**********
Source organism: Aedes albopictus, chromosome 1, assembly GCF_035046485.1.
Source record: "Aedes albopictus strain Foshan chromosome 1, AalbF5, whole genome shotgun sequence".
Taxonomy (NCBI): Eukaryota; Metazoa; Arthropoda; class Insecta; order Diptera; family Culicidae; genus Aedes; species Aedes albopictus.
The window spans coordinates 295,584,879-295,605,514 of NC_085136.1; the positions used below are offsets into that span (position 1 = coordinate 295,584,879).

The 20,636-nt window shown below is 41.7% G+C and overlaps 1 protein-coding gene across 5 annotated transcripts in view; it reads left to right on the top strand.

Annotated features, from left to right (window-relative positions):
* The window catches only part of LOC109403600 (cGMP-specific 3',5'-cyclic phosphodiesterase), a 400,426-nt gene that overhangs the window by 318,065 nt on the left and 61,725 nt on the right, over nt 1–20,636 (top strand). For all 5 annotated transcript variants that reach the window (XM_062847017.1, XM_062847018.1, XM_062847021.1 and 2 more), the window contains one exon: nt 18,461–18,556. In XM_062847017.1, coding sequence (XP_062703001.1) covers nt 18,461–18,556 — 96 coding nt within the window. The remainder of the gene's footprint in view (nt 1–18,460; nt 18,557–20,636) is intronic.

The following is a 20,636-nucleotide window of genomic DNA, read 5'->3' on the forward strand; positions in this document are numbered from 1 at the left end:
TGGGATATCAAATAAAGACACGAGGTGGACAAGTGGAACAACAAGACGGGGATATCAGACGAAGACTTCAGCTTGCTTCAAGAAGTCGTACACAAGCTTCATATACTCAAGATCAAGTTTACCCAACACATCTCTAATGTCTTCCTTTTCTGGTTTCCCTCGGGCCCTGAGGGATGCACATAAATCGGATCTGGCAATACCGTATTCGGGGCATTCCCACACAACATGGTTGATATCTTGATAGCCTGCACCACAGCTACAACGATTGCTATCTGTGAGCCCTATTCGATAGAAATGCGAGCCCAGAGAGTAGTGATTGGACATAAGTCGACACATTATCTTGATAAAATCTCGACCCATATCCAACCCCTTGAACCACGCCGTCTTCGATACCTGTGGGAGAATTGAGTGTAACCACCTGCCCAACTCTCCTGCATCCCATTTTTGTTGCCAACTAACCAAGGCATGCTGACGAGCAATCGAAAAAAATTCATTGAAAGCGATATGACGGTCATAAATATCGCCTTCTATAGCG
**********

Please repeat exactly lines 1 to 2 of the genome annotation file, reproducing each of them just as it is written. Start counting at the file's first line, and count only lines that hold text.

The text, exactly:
Source organism: Aedes albopictus, chromosome 1, assembly GCF_035046485.1.
Source record: "Aedes albopictus strain Foshan chromosome 1, AalbF5, whole genome shotgun sequence".